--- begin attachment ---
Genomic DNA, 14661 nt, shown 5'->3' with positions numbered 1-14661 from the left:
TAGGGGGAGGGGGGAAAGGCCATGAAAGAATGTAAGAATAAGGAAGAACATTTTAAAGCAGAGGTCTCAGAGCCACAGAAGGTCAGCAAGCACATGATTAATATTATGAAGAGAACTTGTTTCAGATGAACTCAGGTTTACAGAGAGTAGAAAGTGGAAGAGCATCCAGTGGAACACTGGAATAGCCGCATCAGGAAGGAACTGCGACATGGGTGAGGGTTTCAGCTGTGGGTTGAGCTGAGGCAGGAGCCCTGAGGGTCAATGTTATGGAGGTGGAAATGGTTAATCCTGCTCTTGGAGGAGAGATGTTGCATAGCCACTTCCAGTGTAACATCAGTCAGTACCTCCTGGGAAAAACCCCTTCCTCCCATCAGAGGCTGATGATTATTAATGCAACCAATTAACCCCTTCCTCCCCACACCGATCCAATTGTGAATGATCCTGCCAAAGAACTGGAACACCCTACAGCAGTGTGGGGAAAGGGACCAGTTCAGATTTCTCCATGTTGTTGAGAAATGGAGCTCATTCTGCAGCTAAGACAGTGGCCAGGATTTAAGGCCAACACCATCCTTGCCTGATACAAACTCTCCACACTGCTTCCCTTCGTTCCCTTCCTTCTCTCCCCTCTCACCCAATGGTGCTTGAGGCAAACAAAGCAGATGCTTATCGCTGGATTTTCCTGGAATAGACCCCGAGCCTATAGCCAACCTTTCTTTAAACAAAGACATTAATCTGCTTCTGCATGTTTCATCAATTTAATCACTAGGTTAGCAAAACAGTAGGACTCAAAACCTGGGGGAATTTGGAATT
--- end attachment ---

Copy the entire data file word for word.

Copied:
Genomic DNA, 14661 nt, shown 5'->3' with positions numbered 1-14661 from the left:
TAGGGGGAGGGGGGAAAGGCCATGAAAGAATGTAAGAATAAGGAAGAACATTTTAAAGCAGAGGTCTCAGAGCCACAGAAGGTCAGCAAGCACATGATTAATATTATGAAGAGAACTTGTTTCAGATGAACTCAGGTTTACAGAGAGTAGAAAGTGGAAGAGCATCCAGTGGAACACTGGAATAGCCGCATCAGGAAGGAACTGCGACATGGGTGAGGGTTTCAGCTGTGGGTTGAGCTGAGGCAGGAGCCCTGAGGGTCAATGTTATGGAGGTGGAAATGGTTAATCCTGCTCTTGGAGGAGAGATGTTGCATAGCCACTTCCAGTGTAACATCAGTCAGTACCTCCTGGGAAAAACCCCTTCCTCCCATCAGAGGCTGATGATTATTAATGCAACCAATTAACCCCTTCCTCCCCACACCGATCCAATTGTGAATGATCCTGCCAAAGAACTGGAACACCCTACAGCAGTGTGGGGAAAGGGACCAGTTCAGATTTCTCCATGTTGTTGAGAAATGGAGCTCATTCTGCAGCTAAGACAGTGGCCAGGATTTAAGGCCAACACCATCCTTGCCTGATACAAACTCTCCACACTGCTTCCCTTCGTTCCCTTCCTTCTCTCCCCTCTCACCCAATGGTGCTTGAGGCAAACAAAGCAGATGCTTATCGCTGGATTTTCCTGGAATAGACCCCGAGCCTATAGCCAACCTTTCTTTAAACAAAGACATTAATCTGCTTCTGCATGTTTCATCAATTTAATCACTAGGTTAGCAAAACAGTAGGACTCAAAACCTGGGGGAATTTGGAATT